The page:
The Environmental Protection Agency pleaded with the nation's schools yesterday to start new asbestos inspections immediately, warning that procrastination until next summer will mean they will not meet the deadline for a new federal law.
There will not be enough trained inspectors or asbestos program writers if too many districts let the work slide until the long vacation, Susan Vogt, deputy director of the agency's Office of Toxic Substances, said at a news conference to unveil EPA's final school asbestos rules.
The new rules require the roughly 45,000 public and private school districts in the nation to inspect their 107,000 buildings for asbestos and decide what, if anything, to do about it.
As of April, EPA-approved courses had trained 5,000 inspectors.
In a major addition to current requirements, inspections must cover both the dangerous crumbly kind of asbestos that can throw off breathable fibers and other kinds that would be safe if undisturbed, such as floor tile.
Asbestos, if breathed, can cause lung cancer and other disorders that may not develop for 40 years. The risk to children is a concern because asbestos was widely used for insulation in the past and because fibers lodged in children's lungs have a longer time to do damage.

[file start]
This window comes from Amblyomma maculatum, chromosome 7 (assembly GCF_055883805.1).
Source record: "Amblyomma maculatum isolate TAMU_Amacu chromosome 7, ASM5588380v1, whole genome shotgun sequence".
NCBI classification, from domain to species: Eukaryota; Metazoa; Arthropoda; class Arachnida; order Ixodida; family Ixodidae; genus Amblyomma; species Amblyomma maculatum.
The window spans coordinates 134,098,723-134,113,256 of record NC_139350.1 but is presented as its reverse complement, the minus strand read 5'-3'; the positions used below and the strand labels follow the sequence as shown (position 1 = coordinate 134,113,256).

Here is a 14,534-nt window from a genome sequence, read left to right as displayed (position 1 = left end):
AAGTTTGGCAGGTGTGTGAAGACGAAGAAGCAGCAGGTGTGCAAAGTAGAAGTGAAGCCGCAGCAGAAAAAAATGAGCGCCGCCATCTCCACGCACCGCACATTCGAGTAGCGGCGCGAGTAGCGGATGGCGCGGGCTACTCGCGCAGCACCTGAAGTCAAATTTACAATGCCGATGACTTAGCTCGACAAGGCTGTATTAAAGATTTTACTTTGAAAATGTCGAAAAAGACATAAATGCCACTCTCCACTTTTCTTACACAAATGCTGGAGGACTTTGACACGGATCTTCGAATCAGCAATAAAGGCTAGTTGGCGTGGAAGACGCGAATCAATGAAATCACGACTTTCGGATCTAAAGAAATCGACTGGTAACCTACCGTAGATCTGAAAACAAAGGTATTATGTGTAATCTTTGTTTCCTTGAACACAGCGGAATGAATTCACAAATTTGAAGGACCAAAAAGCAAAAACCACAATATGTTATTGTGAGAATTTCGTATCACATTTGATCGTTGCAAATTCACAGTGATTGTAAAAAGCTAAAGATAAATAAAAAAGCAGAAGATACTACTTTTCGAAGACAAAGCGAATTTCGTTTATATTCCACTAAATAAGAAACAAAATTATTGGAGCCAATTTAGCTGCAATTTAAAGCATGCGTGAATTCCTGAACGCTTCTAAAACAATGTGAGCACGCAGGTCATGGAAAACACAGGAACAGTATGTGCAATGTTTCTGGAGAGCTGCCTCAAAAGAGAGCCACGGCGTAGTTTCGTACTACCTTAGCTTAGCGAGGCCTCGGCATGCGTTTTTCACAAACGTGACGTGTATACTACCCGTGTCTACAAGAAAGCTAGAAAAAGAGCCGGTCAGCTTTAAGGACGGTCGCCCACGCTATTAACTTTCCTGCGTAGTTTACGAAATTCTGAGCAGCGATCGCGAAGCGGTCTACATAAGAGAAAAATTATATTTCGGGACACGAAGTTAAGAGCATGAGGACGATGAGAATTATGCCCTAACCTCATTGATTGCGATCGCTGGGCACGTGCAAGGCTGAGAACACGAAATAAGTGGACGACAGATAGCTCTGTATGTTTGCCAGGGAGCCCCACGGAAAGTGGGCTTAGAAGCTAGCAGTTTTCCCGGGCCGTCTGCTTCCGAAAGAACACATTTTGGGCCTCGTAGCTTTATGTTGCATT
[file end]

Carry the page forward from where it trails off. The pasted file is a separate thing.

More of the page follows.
A 1982 EPA rule required inspection only for breathable asbestos and notice to parents and employes if any were found.
About 30 percent of the nation's school districts had not fully complied with the rule, EPA estimated, and the agency conceded that many had used incompetent removal contractors.
Under the new rules, inspections must be made by people who have passed an EPA-approved course. All districts must submit an asbestos management plan, written by someone who has passed another EPA-approved course, to state governors by Oct. 15, 1988.
The EPA may impose a $5,000-a-day penalty for violations.